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Aroma begins with an idea that pulled me up short: Smell is a cultural, hence a social and historical, phenomenon.

Have a good sniff

Aroma begins with an idea that pulled me up short:

“Smell is not simply a biological and psychological phenomenon … Smell is cultural, hence a social and historical phenomenon. Odours are invested with cultural values and employed by societies as a means of a model for definiting and interacting with the world. The intimate, emotionally charged nature of the olfactory experience ensures that such value-coded odours are interiorized by members of society in a deeply personal way.” (p. 3)

I like to think I’m pretty well switched on to the nature of cultural constructs, yet I’d never really thought about how my reaction to a “good” or a “bad” smell might have only a small biological component.

The first part of Aroma consists of a survey of the ancient history of smell, which contains some great tales, if lacking in an overall theme to tie it altogether. And indeed from this it is obvious that some elements of the sense of smell are probably biological, since we and the ancients shared many reactions of distaste, although Aroma never explores this fact. (There are some examples on my blog post here.

“Modern” Western ideas of appropriate smells for various classes of people developed only relatively recently, however, as the next section of the book explores. During the Renaissance strong scents of animal origin, including musk, civet and ambergris, were popular, but by the late 18th century these were consider too strong, too beastly. (Although the Empress Josephine bucked the trend by adoring musk.) (p. 71-73)

The second half of the book takes first a ethnographic turn, skipping across Asia, Africa and South America, before going sociological about the last century in the West.

It was disappointing because I’d been expecting a clearer methodological and theoretical approach and it never came. Overall this is a collection of anecdotes about smell from all parts of the world, with the thesis that smell is as much a cultural as a biological construct, but it never gets beyond its parts to make a real whole. If it was an undergraduate essay you’d say the sources were under-digested.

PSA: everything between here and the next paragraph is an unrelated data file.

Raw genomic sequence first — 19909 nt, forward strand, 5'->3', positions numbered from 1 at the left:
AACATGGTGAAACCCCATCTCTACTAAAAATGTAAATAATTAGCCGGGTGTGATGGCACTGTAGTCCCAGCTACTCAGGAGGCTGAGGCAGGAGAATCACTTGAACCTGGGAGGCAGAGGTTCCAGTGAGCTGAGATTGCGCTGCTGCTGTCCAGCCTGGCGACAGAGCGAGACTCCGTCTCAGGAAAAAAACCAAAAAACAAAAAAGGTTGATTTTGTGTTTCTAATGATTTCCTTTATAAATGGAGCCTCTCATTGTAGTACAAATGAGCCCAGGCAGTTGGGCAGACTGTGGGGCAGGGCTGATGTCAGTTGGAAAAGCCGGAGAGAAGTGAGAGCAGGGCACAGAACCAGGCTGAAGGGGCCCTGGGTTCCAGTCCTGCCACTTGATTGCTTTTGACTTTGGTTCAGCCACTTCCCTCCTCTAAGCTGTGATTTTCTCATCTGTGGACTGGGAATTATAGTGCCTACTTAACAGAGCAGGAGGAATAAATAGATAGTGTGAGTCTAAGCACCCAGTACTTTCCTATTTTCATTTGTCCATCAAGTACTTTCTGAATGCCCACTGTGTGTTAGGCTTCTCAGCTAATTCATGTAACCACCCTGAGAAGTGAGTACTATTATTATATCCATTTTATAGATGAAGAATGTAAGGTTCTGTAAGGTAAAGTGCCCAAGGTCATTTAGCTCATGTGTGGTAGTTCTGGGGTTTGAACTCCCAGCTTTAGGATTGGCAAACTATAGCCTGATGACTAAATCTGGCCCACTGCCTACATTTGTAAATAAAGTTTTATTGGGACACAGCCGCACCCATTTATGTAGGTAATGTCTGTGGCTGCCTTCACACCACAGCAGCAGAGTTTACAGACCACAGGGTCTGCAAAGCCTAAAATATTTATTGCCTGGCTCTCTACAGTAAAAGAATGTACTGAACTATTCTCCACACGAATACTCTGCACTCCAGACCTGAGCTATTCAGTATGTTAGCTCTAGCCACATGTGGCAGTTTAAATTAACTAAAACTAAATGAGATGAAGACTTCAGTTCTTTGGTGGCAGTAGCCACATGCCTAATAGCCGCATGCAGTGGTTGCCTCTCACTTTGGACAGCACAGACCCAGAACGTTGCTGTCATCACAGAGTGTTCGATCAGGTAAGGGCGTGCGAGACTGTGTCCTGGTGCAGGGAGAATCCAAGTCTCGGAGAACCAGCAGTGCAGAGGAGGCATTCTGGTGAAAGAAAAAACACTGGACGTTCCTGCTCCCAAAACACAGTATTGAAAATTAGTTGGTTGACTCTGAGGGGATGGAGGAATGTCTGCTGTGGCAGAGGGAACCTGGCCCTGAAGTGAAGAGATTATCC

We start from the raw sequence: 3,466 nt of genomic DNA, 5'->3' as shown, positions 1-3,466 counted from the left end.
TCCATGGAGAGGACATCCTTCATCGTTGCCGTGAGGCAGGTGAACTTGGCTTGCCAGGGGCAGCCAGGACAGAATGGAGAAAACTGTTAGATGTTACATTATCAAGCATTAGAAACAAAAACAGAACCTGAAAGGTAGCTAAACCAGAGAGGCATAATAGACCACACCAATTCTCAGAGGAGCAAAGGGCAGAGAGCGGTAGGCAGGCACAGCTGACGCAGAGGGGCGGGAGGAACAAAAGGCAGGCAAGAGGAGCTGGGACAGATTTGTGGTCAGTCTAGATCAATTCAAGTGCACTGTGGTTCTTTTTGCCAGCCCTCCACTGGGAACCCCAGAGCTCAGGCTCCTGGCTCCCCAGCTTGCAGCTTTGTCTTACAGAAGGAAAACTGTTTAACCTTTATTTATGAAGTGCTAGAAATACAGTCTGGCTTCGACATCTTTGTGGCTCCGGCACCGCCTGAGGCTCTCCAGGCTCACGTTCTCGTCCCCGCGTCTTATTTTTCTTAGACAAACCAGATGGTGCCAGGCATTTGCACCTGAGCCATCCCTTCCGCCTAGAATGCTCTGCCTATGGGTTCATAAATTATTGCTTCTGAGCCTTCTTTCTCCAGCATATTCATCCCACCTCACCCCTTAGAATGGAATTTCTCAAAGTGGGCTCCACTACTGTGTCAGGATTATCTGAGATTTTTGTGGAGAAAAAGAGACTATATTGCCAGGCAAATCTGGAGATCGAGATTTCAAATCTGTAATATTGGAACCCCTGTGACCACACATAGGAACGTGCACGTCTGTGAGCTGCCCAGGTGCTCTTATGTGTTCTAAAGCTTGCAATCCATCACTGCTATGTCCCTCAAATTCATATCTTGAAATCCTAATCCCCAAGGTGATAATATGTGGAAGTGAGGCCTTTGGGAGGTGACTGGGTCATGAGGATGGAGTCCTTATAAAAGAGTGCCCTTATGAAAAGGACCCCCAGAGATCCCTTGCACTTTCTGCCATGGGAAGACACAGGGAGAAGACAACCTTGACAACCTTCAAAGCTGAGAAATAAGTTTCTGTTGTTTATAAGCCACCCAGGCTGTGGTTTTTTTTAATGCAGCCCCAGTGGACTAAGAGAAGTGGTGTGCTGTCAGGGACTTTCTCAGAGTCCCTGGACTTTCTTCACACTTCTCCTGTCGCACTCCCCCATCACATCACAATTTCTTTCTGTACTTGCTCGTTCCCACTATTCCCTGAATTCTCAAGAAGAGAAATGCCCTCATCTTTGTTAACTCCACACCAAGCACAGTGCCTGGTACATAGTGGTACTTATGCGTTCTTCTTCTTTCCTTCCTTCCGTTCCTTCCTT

Nonetheless, they are good anecdotes, e.g.

* Quechua, the language spoken by the Incas and still used in the Andes, had at least eight words for the act of smelling, including ones for “to smell a good odour”, “to smell a bad odour”, “for a group to smell something together”, “to let oneself be smelled,” “to come across a food odour”, a word that also meant “to inspire”. (That word is camaycuni, BTW.) Smell was obviously important to the culture. (p. 112)

* For the Dogon of Mali, onion is the loveliest fragrance. Young men and women fry the plant in butter and rub the result all over their bodies as a perfume. (p. 124)

* European languages still contain a value-judgement of women by scent. The Spanish puta and the French putain, both meaning whore, are derived from the Latin for putrid. (p. 162)

* Halitosis was an old almost obsolete medical term when recovered by some bright advertising spark in the 1920s. Its succession in advertising Listerine mouthwash – company profits from $100,000 in 1920 to $4 million in 1927, led to the development of many other diseases, including “homotosis”, the lack of attractive home furnishings, and “accelerator toe”. (No it doesn’t explain what that was, and Google couldn’t help.) (p. 183-4)

About Natalie Bennett

Natalie blogs at Philobiblon, on books, history and all things feminist. In her public life she's the leader of the Green Party of England and Wales.

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